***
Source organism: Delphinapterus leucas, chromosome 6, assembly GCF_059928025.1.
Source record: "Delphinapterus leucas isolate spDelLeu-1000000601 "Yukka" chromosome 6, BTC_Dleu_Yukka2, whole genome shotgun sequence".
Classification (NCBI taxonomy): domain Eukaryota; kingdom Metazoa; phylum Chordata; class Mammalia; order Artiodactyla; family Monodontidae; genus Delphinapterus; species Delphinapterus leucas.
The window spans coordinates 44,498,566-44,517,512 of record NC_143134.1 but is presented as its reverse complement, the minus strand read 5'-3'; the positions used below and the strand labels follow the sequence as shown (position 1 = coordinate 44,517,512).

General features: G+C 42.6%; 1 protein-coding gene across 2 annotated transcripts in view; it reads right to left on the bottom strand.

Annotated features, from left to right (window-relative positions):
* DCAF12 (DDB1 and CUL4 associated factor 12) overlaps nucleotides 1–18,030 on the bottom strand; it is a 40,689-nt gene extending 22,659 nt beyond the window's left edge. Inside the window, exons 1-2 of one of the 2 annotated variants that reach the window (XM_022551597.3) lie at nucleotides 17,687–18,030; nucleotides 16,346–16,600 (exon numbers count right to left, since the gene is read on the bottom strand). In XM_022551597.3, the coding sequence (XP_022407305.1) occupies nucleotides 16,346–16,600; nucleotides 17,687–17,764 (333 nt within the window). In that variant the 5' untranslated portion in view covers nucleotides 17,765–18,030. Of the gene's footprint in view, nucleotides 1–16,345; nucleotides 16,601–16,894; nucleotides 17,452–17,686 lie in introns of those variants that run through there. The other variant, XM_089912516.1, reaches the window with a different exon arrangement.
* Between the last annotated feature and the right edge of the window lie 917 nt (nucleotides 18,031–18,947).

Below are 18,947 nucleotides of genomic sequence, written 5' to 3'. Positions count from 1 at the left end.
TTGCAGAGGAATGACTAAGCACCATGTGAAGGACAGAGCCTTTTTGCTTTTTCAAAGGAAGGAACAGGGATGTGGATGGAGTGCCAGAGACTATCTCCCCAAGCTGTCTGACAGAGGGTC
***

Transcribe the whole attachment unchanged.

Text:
Source organism: Delphinapterus leucas, chromosome 6, assembly GCF_059928025.1.
Source record: "Delphinapterus leucas isolate spDelLeu-1000000601 "Yukka" chromosome 6, BTC_Dleu_Yukka2, whole genome shotgun sequence".
Classification (NCBI taxonomy): domain Eukaryota; kingdom Metazoa; phylum Chordata; class Mammalia; order Artiodactyla; family Monodontidae; genus Delphinapterus; species Delphinapterus leucas.
The window spans coordinates 44,498,566-44,517,512 of record NC_143134.1 but is presented as its reverse complement, the minus strand read 5'-3'; the positions used below and the strand labels follow the sequence as shown (position 1 = coordinate 44,517,512).

General features: G+C 42.6%; 1 protein-coding gene across 2 annotated transcripts in view; it reads right to left on the bottom strand.

Annotated features, from left to right (window-relative positions):
* DCAF12 (DDB1 and CUL4 associated factor 12) overlaps nucleotides 1–18,030 on the bottom strand; it is a 40,689-nt gene extending 22,659 nt beyond the window's left edge. Inside the window, exons 1-2 of one of the 2 annotated variants that reach the window (XM_022551597.3) lie at nucleotides 17,687–18,030; nucleotides 16,346–16,600 (exon numbers count right to left, since the gene is read on the bottom strand). In XM_022551597.3, the coding sequence (XP_022407305.1) occupies nucleotides 16,346–16,600; nucleotides 17,687–17,764 (333 nt within the window). In that variant the 5' untranslated portion in view covers nucleotides 17,765–18,030. Of the gene's footprint in view, nucleotides 1–16,345; nucleotides 16,601–16,894; nucleotides 17,452–17,686 lie in introns of those variants that run through there. The other variant, XM_089912516.1, reaches the window with a different exon arrangement.
* Between the last annotated feature and the right edge of the window lie 917 nt (nucleotides 18,031–18,947).

Below are 18,947 nucleotides of genomic sequence, written 5' to 3'. Positions count from 1 at the left end.
TTGCAGAGGAATGACTAAGCACCATGTGAAGGACAGAGCCTTTTTGCTTTTTCAAAGGAAGGAACAGGGATGTGGATGGAGTGCCAGAGACTATCTCCCCAAGCTGTCTGACAGAGGGTC